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Gracious forbearance

Grace Episcopal Church (Nampa, Idaho)

On May 16th, the Seventh Sunday of Easter, we heard the story of how the first new apostle was selected. It begins with Peter’s explanation of why a new apostle is needed-- Judas Iscariot is no longer with them.

The story is almost an administrative footnote, (here’s the process for selecting new apostles when needed), except for one thing. One very remarkable thing that may make this passage of scripture one of the most important to the life and faith of Christians everywhere. What makes it so remarkable?

Simply this. Peter speaks about Judas with respect. He was one of us, Peter says, “numbered among us and given his share of the ministry.” His actions (the betrayal of Christ and all those who followed him), Peter continues, were a fulfillment of scripture. He speaks of Judas as one “who turned aside to go to his own place”.

There are no harsh words, no condemnation, no name calling. This is a man who betrayed Jesus, who became a “guide to those who arrested him”. This man put everyone and everything his fellow disciples held dear in grave danger and yet Peter speaks of him with respect, saying simply that Judas had his own path to follow. This gracious forbearance for the man that almost got them all killed!

I thought about this scripture this week as I watched an interview with a young woman who found she had to leave her post with a rather prestigious news organization because she was so deeply criticized by those around her for writing about and holding ideas that were different. We have heard many tell these stories in recent years. We call it “Cancel Culture”.

It is essentially bullying people in order to keep them following certain, usually unidentified, rules and norms that have been adopted by a few on behalf of the many. She has written a book about her experiences. “Why do people do this?” she was asked. “What causes people to disassociate themselves from those who have been their friends and respected colleagues; to be so hateful, so disrespectful?”

Her answer was simple. “I think they think they are defending the boundaries,” she said. Suddenly it made sense. If I can just get the rest of you to behave and speak correctly, my world will be a good safe place! So, I get to work policing those around me, for their own good, of course and for the betterment of humans everywhere! I suspect those so engaged, stride forth with a righteous sense of purpose, but unfortunately, they are not righteous, but self-righteous, making themselves the self-appointed judge and jury over others.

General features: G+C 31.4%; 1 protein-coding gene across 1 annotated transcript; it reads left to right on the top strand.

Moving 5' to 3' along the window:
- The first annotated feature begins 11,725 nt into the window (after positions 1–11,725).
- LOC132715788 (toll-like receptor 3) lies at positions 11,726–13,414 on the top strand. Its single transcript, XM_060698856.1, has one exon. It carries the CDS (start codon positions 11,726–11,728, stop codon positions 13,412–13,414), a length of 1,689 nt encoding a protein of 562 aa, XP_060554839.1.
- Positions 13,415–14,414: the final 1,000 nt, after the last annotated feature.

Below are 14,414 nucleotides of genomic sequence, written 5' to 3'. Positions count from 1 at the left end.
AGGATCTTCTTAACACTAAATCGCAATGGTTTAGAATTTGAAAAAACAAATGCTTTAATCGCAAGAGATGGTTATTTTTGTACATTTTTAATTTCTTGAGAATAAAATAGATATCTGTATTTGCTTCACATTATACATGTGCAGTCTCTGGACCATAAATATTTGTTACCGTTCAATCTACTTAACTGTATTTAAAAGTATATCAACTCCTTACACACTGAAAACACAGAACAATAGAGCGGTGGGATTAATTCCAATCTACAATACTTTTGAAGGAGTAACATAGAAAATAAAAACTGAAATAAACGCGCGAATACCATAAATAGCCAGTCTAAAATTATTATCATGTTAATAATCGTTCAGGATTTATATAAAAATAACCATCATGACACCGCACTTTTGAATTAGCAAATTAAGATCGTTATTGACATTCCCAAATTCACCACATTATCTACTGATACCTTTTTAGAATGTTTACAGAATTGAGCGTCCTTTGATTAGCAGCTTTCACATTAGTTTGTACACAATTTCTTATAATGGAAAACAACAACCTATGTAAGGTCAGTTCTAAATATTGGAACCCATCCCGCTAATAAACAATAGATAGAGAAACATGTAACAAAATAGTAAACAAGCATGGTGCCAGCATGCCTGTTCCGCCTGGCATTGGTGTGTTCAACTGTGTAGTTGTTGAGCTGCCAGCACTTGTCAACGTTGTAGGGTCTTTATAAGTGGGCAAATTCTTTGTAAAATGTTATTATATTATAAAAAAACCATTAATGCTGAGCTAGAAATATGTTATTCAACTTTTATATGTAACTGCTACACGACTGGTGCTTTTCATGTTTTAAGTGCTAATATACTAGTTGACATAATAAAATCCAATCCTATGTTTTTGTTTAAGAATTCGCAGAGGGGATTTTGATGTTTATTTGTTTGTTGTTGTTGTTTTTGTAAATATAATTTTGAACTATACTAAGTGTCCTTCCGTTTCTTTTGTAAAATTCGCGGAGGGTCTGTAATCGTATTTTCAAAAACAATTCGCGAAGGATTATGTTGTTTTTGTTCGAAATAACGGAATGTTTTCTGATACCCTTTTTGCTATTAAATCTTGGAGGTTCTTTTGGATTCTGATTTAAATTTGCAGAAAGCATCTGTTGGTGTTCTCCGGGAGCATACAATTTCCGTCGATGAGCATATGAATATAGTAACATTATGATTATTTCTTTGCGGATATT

Peter gently reminds us today by his example, that first on our list of duties is to set aside judgement of others. We are to love and forgive one another. Not one of us is commissioned to “patrol the boundaries”. We are, instead, each expected to be clear about our own values, our own words, our own behavior, our own boundaries and respect and encourage others as they do the same.

When we take care of our own house, we are constantly reminded of the challenges encountered, of the struggle for discernment, and most of all, of the times we fall short and loose our way. Each of us finds ourselves in need of forgiveness, of repentance. Knowing this makes it easier to be gracious, to love even those who seem lost to us, knowing that no one is lost to God.

When I was teaching school long ago, I grew particularly tired of tattling children. It seemed sometimes that it was a game—who could outdo the others by pointing out faults! In desperation I began responding to all such reports with “Who are you responsible for?” The child in question would invariably hang their head and respond with regret and resignation, “Myself.” It was a great strategy. I was thrilled!

Then one day when I was complaining about someone, freely judging another’s actions or words, I heard a little voice in my head. “So, Karen, who are you responsible for?” I wonder now if it was St. Peter whispering in my ear!

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17. Mai
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Beautiful, thoughtful essay!

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